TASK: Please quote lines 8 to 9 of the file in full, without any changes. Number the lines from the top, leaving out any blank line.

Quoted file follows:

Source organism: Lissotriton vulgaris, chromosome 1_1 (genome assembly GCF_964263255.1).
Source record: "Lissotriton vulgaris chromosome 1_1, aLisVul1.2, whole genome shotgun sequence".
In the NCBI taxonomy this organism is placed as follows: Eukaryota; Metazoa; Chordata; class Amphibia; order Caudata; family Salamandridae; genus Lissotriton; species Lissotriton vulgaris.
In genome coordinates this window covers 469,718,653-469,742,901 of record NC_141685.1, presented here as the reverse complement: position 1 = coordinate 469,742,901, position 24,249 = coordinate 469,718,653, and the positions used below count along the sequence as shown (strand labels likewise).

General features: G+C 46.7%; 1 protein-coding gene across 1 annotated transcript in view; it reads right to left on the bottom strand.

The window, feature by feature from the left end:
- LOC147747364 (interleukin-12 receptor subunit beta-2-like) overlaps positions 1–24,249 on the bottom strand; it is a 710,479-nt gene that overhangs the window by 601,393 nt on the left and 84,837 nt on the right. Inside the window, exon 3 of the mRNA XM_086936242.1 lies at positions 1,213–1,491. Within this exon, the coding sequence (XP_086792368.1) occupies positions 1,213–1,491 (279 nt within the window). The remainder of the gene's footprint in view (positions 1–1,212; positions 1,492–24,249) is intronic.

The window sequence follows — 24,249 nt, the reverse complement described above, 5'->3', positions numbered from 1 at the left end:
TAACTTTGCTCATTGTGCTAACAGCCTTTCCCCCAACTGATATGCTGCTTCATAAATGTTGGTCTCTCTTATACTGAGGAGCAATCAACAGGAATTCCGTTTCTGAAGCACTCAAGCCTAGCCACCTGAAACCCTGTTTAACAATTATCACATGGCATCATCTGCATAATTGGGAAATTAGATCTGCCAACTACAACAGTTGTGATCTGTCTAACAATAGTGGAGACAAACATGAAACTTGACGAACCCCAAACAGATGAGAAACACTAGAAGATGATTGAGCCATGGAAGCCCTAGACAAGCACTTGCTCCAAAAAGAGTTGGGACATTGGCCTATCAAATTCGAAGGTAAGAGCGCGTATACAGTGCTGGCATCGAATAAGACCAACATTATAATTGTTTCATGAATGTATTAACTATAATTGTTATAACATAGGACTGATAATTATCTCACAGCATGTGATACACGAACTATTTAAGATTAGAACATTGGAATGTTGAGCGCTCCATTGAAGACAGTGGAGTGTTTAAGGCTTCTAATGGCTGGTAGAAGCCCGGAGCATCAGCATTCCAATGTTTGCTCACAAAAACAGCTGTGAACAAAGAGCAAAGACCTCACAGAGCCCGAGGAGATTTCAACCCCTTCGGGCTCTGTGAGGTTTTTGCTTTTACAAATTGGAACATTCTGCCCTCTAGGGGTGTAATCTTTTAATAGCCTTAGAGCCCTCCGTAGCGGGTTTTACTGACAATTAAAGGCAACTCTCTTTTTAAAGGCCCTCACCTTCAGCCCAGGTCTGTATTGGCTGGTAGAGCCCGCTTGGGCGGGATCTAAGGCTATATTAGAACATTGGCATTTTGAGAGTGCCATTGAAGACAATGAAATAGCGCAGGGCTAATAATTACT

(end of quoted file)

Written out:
The window sequence follows — 24,249 nt, the reverse complement described above, 5'->3', positions numbered from 1 at the left end:
TAACTTTGCTCATTGTGCTAACAGCCTTTCCCCCAACTGATATGCTGCTTCATAAATGTTGGTCTCTCTTATACTGAGGAGCAATCAACAGGAATTCCGTTTCTGAAGCACTCAAGCCTAGCCACCTGAAACCCTGTTTAACAATTATCACATGGCATCATCTGCATAATTGGGAAATTAGATCTGCCAACTACAACAGTTGTGATCTGTCTAACAATAGTGGAGACAAACATGAAACTTGACGAACCCCAAACAGATGAGAAACACTAGAAGATGATTGAGCCATGGAAGCCCTAGACAAGCACTTGCTCCAAAAAGAGTTGGGACATTGGCCTATCAAATTCGAAGGTAAGAGCGCGTATACAGTGCTGGCATCGAATAAGACCAACATTATAATTGTTTCATGAATGTATTAACTATAATTGTTATAACATAGGACTGATAATTATCTCACAGCATGTGATACACGAACTATTTAAGATTAGAACATTGGAATGTTGAGCGCTCCATTGAAGACAGTGGAGTGTTTAAGGCTTCTAATGGCTGGTAGAAGCCCGGAGCATCAGCATTCCAATGTTTGCTCACAAAAACAGCTGTGAACAAAGAGCAAAGACCTCACAGAGCCCGAGGAGATTTCAACCCCTTCGGGCTCTGTGAGGTTTTTGCTTTTACAAATTGGAACATTCTGCCCTCTAGGGGTGTAATCTTTTAATAGCCTTAGAGCCCTCCGTAGCGGGTTTTACTGACAATTAAAGGCAACTCTCTTTTTAAAGGCCCTCACCTTCAGCCCAGGTCTGTATTGGCTGGTAGAGCCCGCTTGGGCGGGATCTAAGGCTATATTAGAACATTGGCATTTTGAGAGTGCCATTGAAGACAATGAAATAGCGCAGGGCTAATAATTACT